In an attempt to give young and aspiring students an opportunity to win a six-month employment contract at the PSA Design Center in Paris, French automaker Citroen recently sponsored the ‘EV Design Challenge’ at the Royal College of Art in London.
The contest, which tasked students to create an ultra compact concept vehicle that has the opportunity to establish a “unique Citroen e-vehicle aesthetic for the future”, was participated by a lot of the students from the Royal College of Art.
Of all the entries submitted for the competition, Finnish design student Heikki Juvonen’s work, the Citroen E 3POD Antistatic electric vehicle, was hailed as the best of all the design entries.
Aesthetically speaking, it’s about the most advanced-looking tripod we’ve ever seen. It’s got two small front wheels with a larger bicycle-looking third wheel sitting out at the back that also works as a supportive structural element. Its rather unique look was created so it could stand out from the rest of the mass-market vehicles, while also differentiating itself with an emphasis on aerodynamics to minimize the battery size that will be put inside it.
We admit that we’ve imagined a world where vehicles like this would one day be proliferating the streets. After seeing Juvonen’s award-winning Citroen E 3POD antistatic electric vehicle, our imaginations have turned into an obsessive desire to see this unique ride come to life.
Press Release after the jump
Citroen Press Release:
A series of visionary designs in a Citroën sponsored project have been unveiled at the Royal College of Art’s Interim Degree Show in London. The Double Challenge project required RCA MA second year students to design a compelling ultra-compact model that could establish a unique Citroën e-vehicle aesthetic for the future. The project was jointly sponsored by Citroën and EXA, a France-based aerodynamic simulation software company.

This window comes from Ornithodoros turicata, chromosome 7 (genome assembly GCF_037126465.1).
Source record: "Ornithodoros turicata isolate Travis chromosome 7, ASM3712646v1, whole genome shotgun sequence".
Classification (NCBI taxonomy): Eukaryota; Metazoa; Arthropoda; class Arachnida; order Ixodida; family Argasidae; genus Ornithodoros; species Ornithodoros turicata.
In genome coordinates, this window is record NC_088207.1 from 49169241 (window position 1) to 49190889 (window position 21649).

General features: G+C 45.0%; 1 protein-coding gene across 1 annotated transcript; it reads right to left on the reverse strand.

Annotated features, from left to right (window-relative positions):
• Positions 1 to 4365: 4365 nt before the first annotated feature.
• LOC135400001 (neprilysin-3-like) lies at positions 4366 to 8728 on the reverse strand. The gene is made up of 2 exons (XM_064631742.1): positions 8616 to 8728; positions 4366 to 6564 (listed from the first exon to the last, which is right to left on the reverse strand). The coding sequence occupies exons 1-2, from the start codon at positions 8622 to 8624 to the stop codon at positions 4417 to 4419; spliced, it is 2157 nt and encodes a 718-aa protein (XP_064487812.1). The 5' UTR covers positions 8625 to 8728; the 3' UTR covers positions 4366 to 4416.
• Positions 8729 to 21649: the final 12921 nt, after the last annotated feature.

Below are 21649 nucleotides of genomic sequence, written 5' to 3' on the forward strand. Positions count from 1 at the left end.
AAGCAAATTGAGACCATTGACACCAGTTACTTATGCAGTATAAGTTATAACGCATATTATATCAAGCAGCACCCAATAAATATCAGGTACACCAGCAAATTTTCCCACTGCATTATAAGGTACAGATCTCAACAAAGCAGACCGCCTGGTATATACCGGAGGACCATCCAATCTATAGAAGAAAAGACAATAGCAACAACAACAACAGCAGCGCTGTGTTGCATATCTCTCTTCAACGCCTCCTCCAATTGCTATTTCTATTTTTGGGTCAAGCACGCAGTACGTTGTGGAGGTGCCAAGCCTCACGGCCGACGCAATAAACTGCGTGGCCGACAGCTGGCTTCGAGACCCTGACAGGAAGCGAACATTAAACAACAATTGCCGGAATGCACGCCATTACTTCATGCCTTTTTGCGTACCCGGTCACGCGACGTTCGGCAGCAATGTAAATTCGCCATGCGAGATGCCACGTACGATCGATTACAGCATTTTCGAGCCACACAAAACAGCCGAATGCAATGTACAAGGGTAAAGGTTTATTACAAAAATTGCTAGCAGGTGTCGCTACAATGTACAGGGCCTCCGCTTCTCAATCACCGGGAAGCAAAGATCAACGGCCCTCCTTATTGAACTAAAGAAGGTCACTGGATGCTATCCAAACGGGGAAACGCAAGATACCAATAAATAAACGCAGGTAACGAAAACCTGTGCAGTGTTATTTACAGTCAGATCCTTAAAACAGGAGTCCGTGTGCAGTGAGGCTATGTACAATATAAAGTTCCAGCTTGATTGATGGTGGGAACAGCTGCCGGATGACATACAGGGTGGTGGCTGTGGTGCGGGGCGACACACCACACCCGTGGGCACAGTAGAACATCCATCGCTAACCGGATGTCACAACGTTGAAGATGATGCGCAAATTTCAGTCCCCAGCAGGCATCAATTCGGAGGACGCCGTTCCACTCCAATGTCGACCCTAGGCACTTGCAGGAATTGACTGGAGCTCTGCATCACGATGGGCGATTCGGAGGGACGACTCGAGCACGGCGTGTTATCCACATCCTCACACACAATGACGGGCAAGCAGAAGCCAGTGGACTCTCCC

Heikki Juvonen’s E-3POD Antistatic was chosen as the best overall design by representatives from Citroën’s Style Centre and Electric Vehicle Development Team. His single-seat creation is a bold and engaging take on an urban three wheel electric vehicle. The distinctive, aerodynamic styling features two smaller wheels at the front with the driver sitting inside a larger third wheel with an innovative hub-less design. As his prize, Heikki receives a six month employment contract to work at the prestigious PSA Design Centre in Paris.
Heikki commented; “I’m thrilled Citroën selected my design as their favourite and I can’t wait to work with their talented team in France. As a designer I strive for new and better solutions. Good and sustainable design not only improves manufacturer brand image and sales, but can also help to preserve our environment.”
Citroën had significant involvement throughout the Double Challenge project, providing industry figures to lend the students their expertise and experience, as well as organising a trip to the PSA Design Centre and Le Conservatoire, Citroën’s in-house museum of historic models.
Philippe Holland, Responsable Style Graphique at Citroën, said; “We’re delighted to be involved in this important RCA project. The students have produced some truly exceptional ideas for the future design of electric Citroën vehicles. This type of powertrain is increasingly recognised as an important solution for economically and environmentally viable urban transport; so it’s fantastic to see the electric visions of these potential car designers of tomorrow.”
The RCA is the only exclusively postgraduate art and design university. The college’s Automotive Design course has been in existence for 40 years and is the oldest of its kind in Europe.
Mark Lloyd, Chief Designer of the award-winning Citroen DS3, previously studied at the Royal College of Art.